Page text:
REVIEW: Moon Garden (2022)

dir. Ryan Stevens Harris

After a harrowing domestic accident five year old Emma (Haven Lee Harris) wanders through a comatose dreamscape. As she journeys back to consciousness she’s guided by the voice of her mother (Augie Duke), encountering figures of both beauty and terror within herself.

Editor-turned-director Ryan Stevens Harris’ sophomore film is a remarkable slice of fantasy. The past and present bleed together in Emma’s comatose state, memories clashing with the voice of her parent on the other side of the world. At times the aesthetic may be guilty of resembling a series of glossy music videos – its dream logic leading to some narrative issues as Emma’s journey progresses – and yet there is a remarkable beauty here, aided by impressively coherent art design and effects work that goes way beyond the film’s indie roots.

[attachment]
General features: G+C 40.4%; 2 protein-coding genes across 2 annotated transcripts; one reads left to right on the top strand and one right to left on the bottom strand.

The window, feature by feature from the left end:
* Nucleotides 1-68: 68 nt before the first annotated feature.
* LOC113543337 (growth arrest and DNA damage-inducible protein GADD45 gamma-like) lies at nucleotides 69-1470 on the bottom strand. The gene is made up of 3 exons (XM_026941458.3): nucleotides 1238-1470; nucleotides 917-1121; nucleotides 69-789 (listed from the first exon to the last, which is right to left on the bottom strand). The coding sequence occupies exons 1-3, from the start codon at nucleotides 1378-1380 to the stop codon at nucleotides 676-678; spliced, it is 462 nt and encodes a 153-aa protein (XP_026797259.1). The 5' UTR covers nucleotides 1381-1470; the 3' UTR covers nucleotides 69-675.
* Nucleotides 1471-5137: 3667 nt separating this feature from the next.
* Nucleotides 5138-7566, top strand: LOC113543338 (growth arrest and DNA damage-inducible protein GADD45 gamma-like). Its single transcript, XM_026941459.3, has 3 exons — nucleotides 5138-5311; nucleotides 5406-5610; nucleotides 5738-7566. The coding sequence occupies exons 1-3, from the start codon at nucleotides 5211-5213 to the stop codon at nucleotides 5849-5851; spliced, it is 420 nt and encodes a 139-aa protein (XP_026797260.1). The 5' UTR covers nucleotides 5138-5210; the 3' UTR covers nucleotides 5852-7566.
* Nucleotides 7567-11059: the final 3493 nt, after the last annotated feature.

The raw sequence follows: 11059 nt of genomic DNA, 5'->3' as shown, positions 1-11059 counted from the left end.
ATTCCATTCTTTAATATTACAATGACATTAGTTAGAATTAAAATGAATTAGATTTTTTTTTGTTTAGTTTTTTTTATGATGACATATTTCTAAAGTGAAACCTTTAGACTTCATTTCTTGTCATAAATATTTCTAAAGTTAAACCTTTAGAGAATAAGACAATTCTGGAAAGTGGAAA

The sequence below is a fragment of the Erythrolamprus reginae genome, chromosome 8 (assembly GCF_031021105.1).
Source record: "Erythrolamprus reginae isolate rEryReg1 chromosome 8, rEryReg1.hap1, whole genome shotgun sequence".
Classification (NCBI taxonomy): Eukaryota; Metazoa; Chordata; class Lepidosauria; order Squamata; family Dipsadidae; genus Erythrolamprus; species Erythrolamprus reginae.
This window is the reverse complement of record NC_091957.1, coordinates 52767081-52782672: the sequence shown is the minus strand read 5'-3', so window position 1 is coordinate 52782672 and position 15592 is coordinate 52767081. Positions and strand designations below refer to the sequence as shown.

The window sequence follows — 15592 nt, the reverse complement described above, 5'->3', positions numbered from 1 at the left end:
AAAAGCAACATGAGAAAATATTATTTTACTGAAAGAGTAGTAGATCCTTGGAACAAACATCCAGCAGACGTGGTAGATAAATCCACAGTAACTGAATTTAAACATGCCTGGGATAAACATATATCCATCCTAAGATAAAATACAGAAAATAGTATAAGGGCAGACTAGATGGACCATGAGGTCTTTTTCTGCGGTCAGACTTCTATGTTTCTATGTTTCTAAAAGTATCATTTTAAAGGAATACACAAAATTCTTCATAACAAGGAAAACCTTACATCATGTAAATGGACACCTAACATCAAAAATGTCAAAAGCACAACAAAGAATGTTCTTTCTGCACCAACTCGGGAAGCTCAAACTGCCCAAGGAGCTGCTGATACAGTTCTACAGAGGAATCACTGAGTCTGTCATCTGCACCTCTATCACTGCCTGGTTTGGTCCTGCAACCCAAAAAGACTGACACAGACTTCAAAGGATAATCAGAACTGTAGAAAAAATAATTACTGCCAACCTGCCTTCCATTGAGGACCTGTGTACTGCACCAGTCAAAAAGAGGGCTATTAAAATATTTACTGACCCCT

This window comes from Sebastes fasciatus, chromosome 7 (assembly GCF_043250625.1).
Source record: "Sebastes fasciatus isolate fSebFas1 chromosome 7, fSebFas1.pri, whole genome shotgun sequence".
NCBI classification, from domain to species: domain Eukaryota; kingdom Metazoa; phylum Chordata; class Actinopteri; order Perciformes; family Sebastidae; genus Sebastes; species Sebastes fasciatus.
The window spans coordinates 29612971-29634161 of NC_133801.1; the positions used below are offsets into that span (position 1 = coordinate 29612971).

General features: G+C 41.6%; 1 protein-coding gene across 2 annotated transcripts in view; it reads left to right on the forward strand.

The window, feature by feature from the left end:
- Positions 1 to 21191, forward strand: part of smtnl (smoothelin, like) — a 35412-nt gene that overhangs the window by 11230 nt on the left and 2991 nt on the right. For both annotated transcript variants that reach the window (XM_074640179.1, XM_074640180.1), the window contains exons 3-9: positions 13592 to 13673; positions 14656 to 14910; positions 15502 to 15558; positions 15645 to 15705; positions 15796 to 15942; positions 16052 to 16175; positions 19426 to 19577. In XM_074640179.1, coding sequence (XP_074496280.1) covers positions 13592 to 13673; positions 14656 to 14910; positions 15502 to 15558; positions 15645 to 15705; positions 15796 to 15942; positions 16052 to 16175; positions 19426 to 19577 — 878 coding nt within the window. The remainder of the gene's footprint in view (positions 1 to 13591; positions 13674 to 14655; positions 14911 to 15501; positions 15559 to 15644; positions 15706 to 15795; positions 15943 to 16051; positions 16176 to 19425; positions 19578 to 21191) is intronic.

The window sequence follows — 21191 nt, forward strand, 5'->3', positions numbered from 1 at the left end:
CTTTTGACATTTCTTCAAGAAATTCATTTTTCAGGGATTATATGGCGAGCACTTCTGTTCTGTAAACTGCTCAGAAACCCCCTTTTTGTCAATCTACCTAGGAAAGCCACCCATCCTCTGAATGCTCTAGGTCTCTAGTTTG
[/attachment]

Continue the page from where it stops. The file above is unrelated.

A labour of love, Moon Garden for the most part succeeds in being a moving, fantastical epic which has much to say about how children view the world and experience subjects that adults may assume are out of their grasp. DP Wolfgang Meyer and composer Michael Deragon in particular do stellar work, whilst the performance Harris has marshalled from his young daughter feels like an emerging talent we haven’t seen the life of.

Russell Bailey


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